At Dinner With ‘Heartland Table’s’ Amy Thielen

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When Amy Thielen hosted a cooking class in the kitchen of her hand-built, hotel room–sized home in the thick Minnesota Northwoods, she didn’t think to mention its lack of electricity and running water to her students. They figured it out for themselves, after testing the shocks on their fancy cars on an undulant half-mile of dirt driveway, only to find Thielen, with oil lamps and a ‘40s vintage propane stove, ready to demo a fabulous French menu plan.

“I’m making duck confit and tarte tatin, throwing dirty dishes behind curtains under the counter because I couldn’t wash them as I went. I didn’t think a thing of it,” she says, laughing. “Some of those women still talk to me about it. They loved it.”

More than a decade later, Thielen filmed the first episodes of Heartland Table, the second season of which premiered on the Food Network earlier this year, in that very kitchen.

Of course, a lot happened in between. Not long after those cooking classes, the year’s first freeze hit, marking the end of Thielen’s third pioneer-style growing season Up North with her then-boyfriend, fellow Park Rapids native Aaron Spangler, an artist who built the place himself with hand tools, lumber from the Two Inlets Mill down the road, and various materials scavenged from neighbors’ barns. That winter, the two traded their rustic, wooded home and its plentiful gardens for a studio apartment in Brooklyn half its size.

Thielen went to culinary school, and then worked 80-hour weeks cooking at some of the top fine-dining restaurants in Manhattan. Spangler worked on his art. From afar, they hired a neighbor to build a studio and an addition, including plumbing and electricity. On return trips to Minnesota, they got married and had a baby they named Hank.

They moved  back in 2008 to snuggle into Northwoods life with their infant son, near family and lifelong friends, having established themselves well enough to bring their jobs with them. Spangler shows his large-scale sculptures in New York and internationally. Thielen wrote The New Midwestern Table: 200 Heartland Recipes (Clarkson Potter, 2013), for which she earned her second James Beard Award. (Her first was for a series of Minnesota-centric food articles that ran in the Star Tribune.) The TV show premiered the same month the book came out. She’s under contract for a second book, a food narrative, due out next year.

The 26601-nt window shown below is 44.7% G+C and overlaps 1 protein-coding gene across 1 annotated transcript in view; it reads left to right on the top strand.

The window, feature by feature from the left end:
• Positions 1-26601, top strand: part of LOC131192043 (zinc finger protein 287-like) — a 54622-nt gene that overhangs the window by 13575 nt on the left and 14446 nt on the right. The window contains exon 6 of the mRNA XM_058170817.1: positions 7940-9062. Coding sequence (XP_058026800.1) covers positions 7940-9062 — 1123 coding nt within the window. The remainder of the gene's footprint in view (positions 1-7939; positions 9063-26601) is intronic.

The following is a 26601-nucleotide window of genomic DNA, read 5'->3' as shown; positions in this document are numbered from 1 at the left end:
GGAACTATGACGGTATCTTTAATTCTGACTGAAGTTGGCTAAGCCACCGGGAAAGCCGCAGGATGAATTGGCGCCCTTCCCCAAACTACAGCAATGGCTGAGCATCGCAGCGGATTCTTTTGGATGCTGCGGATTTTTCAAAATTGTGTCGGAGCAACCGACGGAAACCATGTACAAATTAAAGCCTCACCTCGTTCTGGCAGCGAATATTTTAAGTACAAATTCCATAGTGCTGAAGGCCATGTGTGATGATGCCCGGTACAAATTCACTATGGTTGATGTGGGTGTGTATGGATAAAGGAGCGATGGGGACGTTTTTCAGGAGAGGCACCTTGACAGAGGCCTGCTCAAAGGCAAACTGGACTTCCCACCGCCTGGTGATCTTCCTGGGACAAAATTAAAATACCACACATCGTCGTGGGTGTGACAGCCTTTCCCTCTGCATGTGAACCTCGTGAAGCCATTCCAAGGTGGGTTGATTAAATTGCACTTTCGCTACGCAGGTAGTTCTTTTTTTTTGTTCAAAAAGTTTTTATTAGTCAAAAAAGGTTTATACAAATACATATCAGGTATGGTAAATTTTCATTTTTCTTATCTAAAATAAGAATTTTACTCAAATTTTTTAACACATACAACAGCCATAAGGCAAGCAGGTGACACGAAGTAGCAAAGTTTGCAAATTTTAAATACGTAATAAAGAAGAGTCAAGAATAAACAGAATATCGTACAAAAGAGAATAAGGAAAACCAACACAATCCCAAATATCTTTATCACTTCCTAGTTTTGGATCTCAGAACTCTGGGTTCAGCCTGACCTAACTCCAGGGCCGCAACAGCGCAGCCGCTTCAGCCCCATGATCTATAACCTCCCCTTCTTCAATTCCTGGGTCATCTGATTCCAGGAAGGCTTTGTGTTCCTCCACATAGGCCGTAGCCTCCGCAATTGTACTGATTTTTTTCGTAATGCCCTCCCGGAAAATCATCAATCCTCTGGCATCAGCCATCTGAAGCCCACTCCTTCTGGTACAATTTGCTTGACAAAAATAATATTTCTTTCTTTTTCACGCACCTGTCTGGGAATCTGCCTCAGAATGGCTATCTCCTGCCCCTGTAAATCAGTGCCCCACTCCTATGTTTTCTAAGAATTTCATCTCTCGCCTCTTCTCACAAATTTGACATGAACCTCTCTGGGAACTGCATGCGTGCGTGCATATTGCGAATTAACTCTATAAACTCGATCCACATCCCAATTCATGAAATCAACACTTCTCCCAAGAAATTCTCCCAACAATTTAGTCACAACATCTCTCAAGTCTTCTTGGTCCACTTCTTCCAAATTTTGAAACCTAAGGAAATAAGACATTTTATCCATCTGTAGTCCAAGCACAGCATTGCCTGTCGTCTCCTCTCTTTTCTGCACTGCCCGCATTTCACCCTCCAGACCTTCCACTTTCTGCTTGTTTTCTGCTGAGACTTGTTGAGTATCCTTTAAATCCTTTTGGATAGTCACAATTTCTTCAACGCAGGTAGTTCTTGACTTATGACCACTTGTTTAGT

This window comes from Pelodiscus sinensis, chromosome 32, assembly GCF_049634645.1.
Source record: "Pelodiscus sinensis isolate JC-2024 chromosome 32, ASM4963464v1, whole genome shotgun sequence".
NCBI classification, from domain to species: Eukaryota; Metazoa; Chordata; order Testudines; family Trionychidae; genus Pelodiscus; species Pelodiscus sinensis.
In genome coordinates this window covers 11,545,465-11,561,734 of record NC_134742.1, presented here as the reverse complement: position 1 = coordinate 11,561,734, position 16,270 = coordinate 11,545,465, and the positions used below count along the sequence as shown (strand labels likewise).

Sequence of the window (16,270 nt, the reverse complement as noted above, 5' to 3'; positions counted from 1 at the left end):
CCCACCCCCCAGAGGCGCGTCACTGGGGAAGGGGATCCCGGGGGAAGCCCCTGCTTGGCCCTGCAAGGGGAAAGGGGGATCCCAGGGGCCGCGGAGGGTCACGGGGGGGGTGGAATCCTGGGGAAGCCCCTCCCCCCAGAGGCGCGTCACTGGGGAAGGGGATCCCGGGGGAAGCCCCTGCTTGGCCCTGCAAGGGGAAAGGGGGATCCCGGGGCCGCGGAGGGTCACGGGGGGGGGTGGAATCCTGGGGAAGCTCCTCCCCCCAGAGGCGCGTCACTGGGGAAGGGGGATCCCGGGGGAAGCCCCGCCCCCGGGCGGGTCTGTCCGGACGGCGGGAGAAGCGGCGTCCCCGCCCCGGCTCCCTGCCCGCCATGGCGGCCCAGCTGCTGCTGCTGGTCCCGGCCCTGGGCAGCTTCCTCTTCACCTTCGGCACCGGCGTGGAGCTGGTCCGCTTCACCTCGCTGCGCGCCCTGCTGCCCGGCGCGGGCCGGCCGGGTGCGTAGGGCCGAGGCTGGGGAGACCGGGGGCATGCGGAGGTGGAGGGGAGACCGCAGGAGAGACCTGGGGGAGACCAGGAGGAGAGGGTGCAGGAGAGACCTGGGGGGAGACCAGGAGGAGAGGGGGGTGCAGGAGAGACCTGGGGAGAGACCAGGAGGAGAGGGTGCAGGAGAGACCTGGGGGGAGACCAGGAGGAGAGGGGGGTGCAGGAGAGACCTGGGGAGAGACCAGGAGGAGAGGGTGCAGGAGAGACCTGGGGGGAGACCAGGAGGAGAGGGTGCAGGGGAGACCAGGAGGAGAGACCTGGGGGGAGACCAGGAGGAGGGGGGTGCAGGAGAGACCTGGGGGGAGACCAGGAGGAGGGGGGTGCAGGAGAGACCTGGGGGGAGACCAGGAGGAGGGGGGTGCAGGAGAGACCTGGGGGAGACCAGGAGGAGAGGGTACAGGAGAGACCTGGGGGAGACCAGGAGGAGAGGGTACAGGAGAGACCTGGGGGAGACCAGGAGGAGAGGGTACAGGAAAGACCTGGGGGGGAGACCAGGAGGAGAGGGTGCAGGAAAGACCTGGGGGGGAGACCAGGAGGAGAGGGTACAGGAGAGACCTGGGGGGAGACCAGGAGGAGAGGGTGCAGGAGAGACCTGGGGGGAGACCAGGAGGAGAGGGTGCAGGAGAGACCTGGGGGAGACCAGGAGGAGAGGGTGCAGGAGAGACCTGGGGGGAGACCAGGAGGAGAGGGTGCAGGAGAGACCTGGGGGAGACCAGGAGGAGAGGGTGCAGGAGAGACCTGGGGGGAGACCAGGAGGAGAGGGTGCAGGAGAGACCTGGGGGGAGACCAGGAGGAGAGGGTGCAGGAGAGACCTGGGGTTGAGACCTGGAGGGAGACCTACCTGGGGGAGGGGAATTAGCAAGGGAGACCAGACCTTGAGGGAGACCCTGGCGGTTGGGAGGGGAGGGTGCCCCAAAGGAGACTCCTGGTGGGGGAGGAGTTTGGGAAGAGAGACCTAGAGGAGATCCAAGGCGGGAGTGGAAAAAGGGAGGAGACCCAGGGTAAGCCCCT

The family’s single-level home is now triple the size it once was, though at around 1,500 square feet, it’s still far from sprawling. The addition netted them a living room and two modest bedrooms, plus two serious luxuries after years of backwoods and New York City living: a large bathroom with claw-foot tub and a little laundry room.

Thielen’s recipe for Blackberry Rioja Sangria was born the year a friend from Barcelona visited at the height of blackberry season.

Grilled mushroom salad features smoky shiitakes, pan-fried almonds, and baby garden greens.

Sweets are always a hit with the kids. Her Almond Pavlova with Roasted Plums and Grapes is no exception.

Relaxing before dinner includes a stroll among the vegetables and drinks by the garden cabin Aaron constructed earlier in the summer.

Thielen keeps an oil lamp at hand to illuminate her outdoor table after the sun disappears.

Harvest season is one, long serial dinner party. Here, Amy, husband Aaron Spangler, and son Hank dine with neighbors Sara Woster, Rob Fischer, their son West and daughter August, and a friend, Jen Henn.

Cracker-crusted panfish is a crowd-pleasing entrée for a family dinner party.

Neighbors Sara Woster and Rob Fischer share a moment on the dock.

Old-fashioned pounded cheese, aged cheddar and spices whipped with butter, topped with walnuts and port syrup, is best served with crackers.